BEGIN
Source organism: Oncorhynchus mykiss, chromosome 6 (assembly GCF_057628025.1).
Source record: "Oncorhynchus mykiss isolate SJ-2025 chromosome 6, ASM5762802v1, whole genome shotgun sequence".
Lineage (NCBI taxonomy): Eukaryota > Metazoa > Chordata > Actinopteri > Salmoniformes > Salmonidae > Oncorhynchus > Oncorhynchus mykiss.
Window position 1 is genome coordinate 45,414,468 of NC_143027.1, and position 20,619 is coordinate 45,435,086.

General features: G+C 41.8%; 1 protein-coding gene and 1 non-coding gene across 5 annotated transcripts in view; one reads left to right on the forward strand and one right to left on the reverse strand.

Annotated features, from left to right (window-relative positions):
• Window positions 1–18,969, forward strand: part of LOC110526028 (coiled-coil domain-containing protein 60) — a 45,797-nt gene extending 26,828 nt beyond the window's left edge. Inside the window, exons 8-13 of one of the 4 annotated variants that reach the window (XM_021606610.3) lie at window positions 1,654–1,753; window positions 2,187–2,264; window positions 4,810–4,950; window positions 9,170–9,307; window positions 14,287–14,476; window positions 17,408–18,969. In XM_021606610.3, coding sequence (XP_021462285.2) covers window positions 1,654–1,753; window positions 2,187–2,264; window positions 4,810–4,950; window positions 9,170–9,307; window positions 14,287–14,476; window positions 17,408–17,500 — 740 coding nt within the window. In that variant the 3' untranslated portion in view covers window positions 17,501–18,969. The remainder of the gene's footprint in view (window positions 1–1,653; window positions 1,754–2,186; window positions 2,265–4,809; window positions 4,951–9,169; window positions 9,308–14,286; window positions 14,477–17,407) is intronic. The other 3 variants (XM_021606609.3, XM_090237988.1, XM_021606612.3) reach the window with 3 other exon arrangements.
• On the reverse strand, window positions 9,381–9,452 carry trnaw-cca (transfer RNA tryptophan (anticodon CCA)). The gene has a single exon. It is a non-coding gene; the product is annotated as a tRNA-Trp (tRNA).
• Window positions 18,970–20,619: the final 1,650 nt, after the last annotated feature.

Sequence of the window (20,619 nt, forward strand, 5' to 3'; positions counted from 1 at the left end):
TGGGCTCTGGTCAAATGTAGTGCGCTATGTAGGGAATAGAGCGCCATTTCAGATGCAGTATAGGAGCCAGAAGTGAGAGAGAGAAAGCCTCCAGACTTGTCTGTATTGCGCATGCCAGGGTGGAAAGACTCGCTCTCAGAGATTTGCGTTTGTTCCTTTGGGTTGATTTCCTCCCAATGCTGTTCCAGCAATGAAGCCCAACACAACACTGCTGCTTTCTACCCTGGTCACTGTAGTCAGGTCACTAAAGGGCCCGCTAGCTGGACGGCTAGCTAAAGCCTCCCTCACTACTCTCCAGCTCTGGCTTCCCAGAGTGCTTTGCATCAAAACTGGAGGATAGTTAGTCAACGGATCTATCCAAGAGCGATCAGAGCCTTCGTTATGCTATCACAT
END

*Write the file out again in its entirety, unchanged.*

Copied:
Source organism: Oncorhynchus mykiss, chromosome 6 (assembly GCF_057628025.1).
Source record: "Oncorhynchus mykiss isolate SJ-2025 chromosome 6, ASM5762802v1, whole genome shotgun sequence".
Lineage (NCBI taxonomy): Eukaryota > Metazoa > Chordata > Actinopteri > Salmoniformes > Salmonidae > Oncorhynchus > Oncorhynchus mykiss.
Window position 1 is genome coordinate 45,414,468 of NC_143027.1, and position 20,619 is coordinate 45,435,086.

General features: G+C 41.8%; 1 protein-coding gene and 1 non-coding gene across 5 annotated transcripts in view; one reads left to right on the forward strand and one right to left on the reverse strand.

Annotated features, from left to right (window-relative positions):
• Window positions 1–18,969, forward strand: part of LOC110526028 (coiled-coil domain-containing protein 60) — a 45,797-nt gene extending 26,828 nt beyond the window's left edge. Inside the window, exons 8-13 of one of the 4 annotated variants that reach the window (XM_021606610.3) lie at window positions 1,654–1,753; window positions 2,187–2,264; window positions 4,810–4,950; window positions 9,170–9,307; window positions 14,287–14,476; window positions 17,408–18,969. In XM_021606610.3, coding sequence (XP_021462285.2) covers window positions 1,654–1,753; window positions 2,187–2,264; window positions 4,810–4,950; window positions 9,170–9,307; window positions 14,287–14,476; window positions 17,408–17,500 — 740 coding nt within the window. In that variant the 3' untranslated portion in view covers window positions 17,501–18,969. The remainder of the gene's footprint in view (window positions 1–1,653; window positions 1,754–2,186; window positions 2,265–4,809; window positions 4,951–9,169; window positions 9,308–14,286; window positions 14,477–17,407) is intronic. The other 3 variants (XM_021606609.3, XM_090237988.1, XM_021606612.3) reach the window with 3 other exon arrangements.
• On the reverse strand, window positions 9,381–9,452 carry trnaw-cca (transfer RNA tryptophan (anticodon CCA)). The gene has a single exon. It is a non-coding gene; the product is annotated as a tRNA-Trp (tRNA).
• Window positions 18,970–20,619: the final 1,650 nt, after the last annotated feature.

Sequence of the window (20,619 nt, forward strand, 5' to 3'; positions counted from 1 at the left end):
TGGGCTCTGGTCAAATGTAGTGCGCTATGTAGGGAATAGAGCGCCATTTCAGATGCAGTATAGGAGCCAGAAGTGAGAGAGAGAAAGCCTCCAGACTTGTCTGTATTGCGCATGCCAGGGTGGAAAGACTCGCTCTCAGAGATTTGCGTTTGTTCCTTTGGGTTGATTTCCTCCCAATGCTGTTCCAGCAATGAAGCCCAACACAACACTGCTGCTTTCTACCCTGGTCACTGTAGTCAGGTCACTAAAGGGCCCGCTAGCTGGACGGCTAGCTAAAGCCTCCCTCACTACTCTCCAGCTCTGGCTTCCCAGAGTGCTTTGCATCAAAACTGGAGGATAGTTAGTCAACGGATCTATCCAAGAGCGATCAGAGCCTTCGTTATGCTATCACAT